Valentine’s Day is here and as most people know, falling in love is simply wonderful. Falling out of love? Not so much. And when romantic relationships happen in the workplace, employers need to be sure they’ve taken steps to keep romance from becoming a legal liability.
Boosting employee well-being is a common goal for most employers. However, despite investing a lot of time and money into building a great wellness program, many employers still see poor participation rates.
A rule recently proposed by the U.S. Department of Labor (DOL) would give employers with a “commonality of interest” the chance to offer health coverage jointly through association health plans (AHPs).
Does your organization offer relocation assistance or any form of relocation benefits?
Maryland is now the ninth state to have enacted a paid sick leave law. Effective February 11, 2018, the Healthy Working Families Act became law as the result of a veto override, which understandably means there are still a few details related to the law’s enforcement and implementation to be ironed out. In fact, Maryland […]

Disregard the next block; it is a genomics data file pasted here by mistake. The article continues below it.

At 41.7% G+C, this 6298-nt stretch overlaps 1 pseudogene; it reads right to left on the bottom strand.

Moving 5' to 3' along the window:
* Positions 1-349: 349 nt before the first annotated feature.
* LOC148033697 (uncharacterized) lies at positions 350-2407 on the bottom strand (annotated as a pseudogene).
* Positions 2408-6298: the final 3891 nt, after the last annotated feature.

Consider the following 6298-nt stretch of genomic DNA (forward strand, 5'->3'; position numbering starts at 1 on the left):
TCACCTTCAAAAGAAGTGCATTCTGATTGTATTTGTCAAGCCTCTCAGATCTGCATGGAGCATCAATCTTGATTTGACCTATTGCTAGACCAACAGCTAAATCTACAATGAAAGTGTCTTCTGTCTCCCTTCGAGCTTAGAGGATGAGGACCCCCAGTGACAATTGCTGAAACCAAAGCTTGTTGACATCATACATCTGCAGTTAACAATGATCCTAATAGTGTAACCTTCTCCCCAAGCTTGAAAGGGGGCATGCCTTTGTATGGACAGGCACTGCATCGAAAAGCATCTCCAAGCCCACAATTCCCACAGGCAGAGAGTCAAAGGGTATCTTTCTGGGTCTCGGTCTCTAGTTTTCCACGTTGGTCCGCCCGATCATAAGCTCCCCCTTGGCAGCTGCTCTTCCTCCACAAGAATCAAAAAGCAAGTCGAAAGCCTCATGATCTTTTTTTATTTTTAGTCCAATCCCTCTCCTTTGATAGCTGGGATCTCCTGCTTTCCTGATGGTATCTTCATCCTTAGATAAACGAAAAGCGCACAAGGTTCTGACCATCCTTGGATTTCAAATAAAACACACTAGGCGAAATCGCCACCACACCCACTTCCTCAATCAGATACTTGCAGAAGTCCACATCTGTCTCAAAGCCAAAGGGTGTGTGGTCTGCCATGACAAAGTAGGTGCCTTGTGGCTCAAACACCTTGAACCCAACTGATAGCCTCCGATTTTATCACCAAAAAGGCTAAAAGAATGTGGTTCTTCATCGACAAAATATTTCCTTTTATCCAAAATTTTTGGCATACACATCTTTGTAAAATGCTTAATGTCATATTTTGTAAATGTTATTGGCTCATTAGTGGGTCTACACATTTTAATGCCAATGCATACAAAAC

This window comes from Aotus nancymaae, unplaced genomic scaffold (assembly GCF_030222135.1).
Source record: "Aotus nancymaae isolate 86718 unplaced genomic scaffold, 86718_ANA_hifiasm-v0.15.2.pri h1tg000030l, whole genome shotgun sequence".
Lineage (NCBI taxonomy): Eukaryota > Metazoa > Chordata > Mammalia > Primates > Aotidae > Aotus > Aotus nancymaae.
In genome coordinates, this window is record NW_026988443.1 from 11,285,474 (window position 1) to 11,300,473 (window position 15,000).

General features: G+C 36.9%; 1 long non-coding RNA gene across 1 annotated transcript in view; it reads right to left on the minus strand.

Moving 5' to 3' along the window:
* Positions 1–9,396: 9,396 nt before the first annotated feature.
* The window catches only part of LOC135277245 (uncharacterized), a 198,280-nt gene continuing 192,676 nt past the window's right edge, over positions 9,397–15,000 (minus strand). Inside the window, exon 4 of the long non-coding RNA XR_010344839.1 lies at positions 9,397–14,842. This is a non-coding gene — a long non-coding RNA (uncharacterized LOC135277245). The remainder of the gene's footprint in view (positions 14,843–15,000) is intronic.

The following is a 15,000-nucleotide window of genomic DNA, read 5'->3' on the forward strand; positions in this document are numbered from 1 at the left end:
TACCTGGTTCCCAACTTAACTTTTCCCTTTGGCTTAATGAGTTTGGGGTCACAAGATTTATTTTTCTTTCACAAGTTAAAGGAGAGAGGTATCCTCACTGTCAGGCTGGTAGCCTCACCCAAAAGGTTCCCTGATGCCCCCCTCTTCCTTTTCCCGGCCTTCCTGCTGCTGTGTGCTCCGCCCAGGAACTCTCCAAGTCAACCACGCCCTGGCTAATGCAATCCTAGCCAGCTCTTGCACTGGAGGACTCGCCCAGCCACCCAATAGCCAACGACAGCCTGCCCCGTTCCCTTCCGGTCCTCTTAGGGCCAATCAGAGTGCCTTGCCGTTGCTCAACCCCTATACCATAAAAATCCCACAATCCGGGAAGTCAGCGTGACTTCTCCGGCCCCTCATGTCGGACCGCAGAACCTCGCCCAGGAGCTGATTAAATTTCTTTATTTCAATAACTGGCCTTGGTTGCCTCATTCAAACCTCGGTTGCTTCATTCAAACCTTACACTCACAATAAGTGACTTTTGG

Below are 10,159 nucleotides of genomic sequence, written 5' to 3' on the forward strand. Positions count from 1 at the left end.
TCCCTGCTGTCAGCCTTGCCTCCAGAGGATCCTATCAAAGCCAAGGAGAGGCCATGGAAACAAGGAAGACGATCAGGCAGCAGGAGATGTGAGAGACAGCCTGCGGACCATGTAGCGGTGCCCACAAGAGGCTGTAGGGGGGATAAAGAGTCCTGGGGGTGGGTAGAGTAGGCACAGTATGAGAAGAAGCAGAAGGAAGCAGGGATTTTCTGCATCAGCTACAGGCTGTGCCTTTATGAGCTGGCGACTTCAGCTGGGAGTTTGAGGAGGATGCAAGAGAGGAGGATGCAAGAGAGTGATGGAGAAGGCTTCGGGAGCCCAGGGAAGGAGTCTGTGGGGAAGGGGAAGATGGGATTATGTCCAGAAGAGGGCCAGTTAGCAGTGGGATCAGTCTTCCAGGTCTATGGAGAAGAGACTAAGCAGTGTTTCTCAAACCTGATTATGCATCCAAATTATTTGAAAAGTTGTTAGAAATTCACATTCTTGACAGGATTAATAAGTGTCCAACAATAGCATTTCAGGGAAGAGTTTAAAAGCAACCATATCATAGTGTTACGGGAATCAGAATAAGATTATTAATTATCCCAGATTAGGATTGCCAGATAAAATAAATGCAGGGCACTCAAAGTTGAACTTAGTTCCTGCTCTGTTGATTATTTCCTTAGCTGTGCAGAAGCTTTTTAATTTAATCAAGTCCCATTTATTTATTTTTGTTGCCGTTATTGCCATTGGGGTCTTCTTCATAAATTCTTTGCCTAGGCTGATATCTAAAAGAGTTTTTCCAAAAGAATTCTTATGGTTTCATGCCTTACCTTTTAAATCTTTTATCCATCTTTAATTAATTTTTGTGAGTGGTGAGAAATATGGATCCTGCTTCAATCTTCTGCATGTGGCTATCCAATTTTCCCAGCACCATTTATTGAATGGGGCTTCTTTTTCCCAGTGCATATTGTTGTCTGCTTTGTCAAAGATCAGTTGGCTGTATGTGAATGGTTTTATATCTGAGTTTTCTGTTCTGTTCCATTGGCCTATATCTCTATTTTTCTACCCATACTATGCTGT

Most employers know they cannot retaliate against someone for requesting or using Family and Medical Leave Act (FMLA) leave. One way to defeat an FMLA retaliation claim is to provide evidence that the adverse employment decision was made, but not yet relayed to the employee, before she requested FMLA leave.
The Washington Supreme Court recently held that job applicants have a claim under the Washington Law Against Discrimination (WLAD) when a prospective employer refuses to hire them in retaliation for their opposition to discrimination by a different employer.
Recently, a divided Minnesota Supreme Court ruled that a restaurant worker who was fired for refusing to share tips with his coworkers can sue for wrongful discharge even though the Minnesota Fair Labor Standards Act (MFLSA) doesn’t expressly authorize such claims.
This year’s influenza outbreak has sickened millions of people across the country, leaving employers struggling to cover for employees who are out sick and searching for ways to prevent others from coming down with the flu. But dealing with germ control and sick days is only the beginning. Legal issues also can come into play.
The U.S. Court of Appeals for the 3rd Circuit—which covers Delaware, New Jersey, and Pennsylvania—recently broadened the definition of “supervisor” for purposes of Title VII of the Civil Rights Act of 1964 and the New Jersey Law Against Discrimination (NJLAD), in an expression of the court’s opinion that went beyond the facts before it. The […]